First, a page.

Shapwa Kanyama

By Shinovene Immanuel and Ester Mbathera | 20 January 2023

BUSINESSMAN Shapwa Kanyama’s company, which officially employs three permanent staff members, won a two-year N$650 million government medical supply contract this month, including a deal to supply condoms.

There are concerns that health tenders are continuously being snapped up by a clique of connected companies.

This contract is part of the N$2,8 billion batch of health tenders awarded by the Central Procurement Board of Namibia (CPBN) on 11 January this year.

The tenders for the supply and delivery of medical products to the government were advertised in April last year.

One of the biggest winners from that procurement process is Kanyama’s Amnics Trading, a company that was registered two years ago.

The two-year contract given to Kanyama’s company represents 23% of the N$2,8 billion health tenders allocated last week.

Amnics Trading’s N$650 million tender includes the supply of surgical gloves for N$400 million, condoms for N$111 million and other medical supplies such as needles, blades, bandages, sterilisation paper, latex examination gloves and dressing pads.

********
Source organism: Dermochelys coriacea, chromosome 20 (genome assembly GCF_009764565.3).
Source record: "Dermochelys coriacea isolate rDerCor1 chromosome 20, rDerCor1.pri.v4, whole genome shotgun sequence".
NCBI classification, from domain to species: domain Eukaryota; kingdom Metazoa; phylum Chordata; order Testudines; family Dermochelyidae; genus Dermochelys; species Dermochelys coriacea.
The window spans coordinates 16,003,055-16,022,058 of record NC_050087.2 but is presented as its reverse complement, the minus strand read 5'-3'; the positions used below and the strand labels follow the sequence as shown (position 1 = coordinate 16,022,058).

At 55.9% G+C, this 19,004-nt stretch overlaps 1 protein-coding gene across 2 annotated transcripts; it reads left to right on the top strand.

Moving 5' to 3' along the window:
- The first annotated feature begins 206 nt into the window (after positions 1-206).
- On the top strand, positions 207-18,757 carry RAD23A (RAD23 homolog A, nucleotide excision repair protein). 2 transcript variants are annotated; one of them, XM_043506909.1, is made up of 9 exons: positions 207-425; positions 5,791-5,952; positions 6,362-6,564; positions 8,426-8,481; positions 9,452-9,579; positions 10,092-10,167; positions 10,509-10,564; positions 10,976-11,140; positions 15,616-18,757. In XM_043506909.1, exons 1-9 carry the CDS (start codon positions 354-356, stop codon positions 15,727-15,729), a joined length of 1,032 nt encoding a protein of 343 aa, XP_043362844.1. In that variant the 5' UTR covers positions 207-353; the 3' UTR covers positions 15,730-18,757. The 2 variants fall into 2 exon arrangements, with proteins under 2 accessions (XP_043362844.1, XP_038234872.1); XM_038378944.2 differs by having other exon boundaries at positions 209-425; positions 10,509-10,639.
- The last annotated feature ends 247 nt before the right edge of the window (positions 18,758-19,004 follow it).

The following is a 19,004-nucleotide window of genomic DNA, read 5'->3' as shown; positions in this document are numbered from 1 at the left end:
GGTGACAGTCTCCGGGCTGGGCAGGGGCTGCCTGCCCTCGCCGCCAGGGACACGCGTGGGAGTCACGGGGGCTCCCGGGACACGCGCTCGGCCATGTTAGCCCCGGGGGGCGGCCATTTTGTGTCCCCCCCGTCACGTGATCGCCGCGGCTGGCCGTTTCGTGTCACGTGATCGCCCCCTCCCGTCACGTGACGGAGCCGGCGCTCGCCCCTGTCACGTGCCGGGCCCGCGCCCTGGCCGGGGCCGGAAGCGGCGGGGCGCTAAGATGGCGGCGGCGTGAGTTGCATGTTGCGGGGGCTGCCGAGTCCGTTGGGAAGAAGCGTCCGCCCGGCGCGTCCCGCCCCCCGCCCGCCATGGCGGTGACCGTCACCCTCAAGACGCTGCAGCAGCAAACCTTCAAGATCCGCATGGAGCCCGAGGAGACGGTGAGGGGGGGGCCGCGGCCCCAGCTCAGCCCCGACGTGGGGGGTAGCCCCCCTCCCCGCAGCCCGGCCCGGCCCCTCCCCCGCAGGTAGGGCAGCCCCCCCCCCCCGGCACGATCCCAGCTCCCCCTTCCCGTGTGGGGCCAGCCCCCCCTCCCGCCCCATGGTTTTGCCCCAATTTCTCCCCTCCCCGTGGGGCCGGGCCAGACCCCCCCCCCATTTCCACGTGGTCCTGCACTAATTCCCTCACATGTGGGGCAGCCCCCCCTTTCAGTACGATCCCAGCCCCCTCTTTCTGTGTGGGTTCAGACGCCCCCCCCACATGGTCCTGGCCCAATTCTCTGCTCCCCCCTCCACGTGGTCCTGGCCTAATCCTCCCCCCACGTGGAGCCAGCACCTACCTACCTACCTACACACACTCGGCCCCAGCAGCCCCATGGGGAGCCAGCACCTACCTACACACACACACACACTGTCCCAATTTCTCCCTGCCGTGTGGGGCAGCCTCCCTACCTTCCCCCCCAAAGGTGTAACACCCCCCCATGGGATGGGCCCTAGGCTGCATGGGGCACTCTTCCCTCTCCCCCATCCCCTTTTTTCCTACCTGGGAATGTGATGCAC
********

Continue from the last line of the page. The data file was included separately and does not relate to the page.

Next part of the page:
Kanyama confirmed to The Namibian yesterday that he owns Amnics Trading (Pty) Ltd.
He said it is a manufacturing company of medical supplies in Namibia.

“I understand the hype around the award to our company, which is yet to be formally communicated to us,” he said.

“We bid like any of the 40 other companies which are considered for the award, with nothing untoward suggested against them.

“I tendered like everyone else. If the tender is awarded to my company, it is not because I am politically connected, “ he said.

Records obtained by The Namibian from the Social Security Commission (SSC) this week show that Kanyama’s Amnics Trading employs just three people.

He, however, insisted yesterday that the company employs 50 workers on a permanent basis and runs at full capacity with 80 staff.

The procurement board said it awarded Amnics Trading the tenders because they manufacture in Namibia. The exact words used were: “locally manufactured”.

“I submitted the tender documents like everyone submitted and mine has the factory among all suppliers. The act is clear that first preference must be given to local manufacturers. I don’t understand what I did wrong,” Kanyama said.

But this reasoning was rejected by some of the competitors, who said companies that won tenders on that basis were not really manufacturing medical products.

“What does he manufacture? The place he is referring to does not have a factory. When did he get the licence from the Namibia Medicines Regulatory Council to manufacture medical equipment since the company just started?” a source familiar with the tender process said.


Around 32 companies were awarded tenders worth N$2,8 billion by the central procurement board this month.

Beside Amnics Trading, other companies that scooped medical tenders include Taliindje Investment CC (N$141 million), Wellbeing Medical Supplies CC (N$98 million), Trion Technology Solutions CC (N$71 million), Novo Medical Supplies (N$66 million) and Vita Care Medi-Pharm (Pty) Ltd (N$60 million).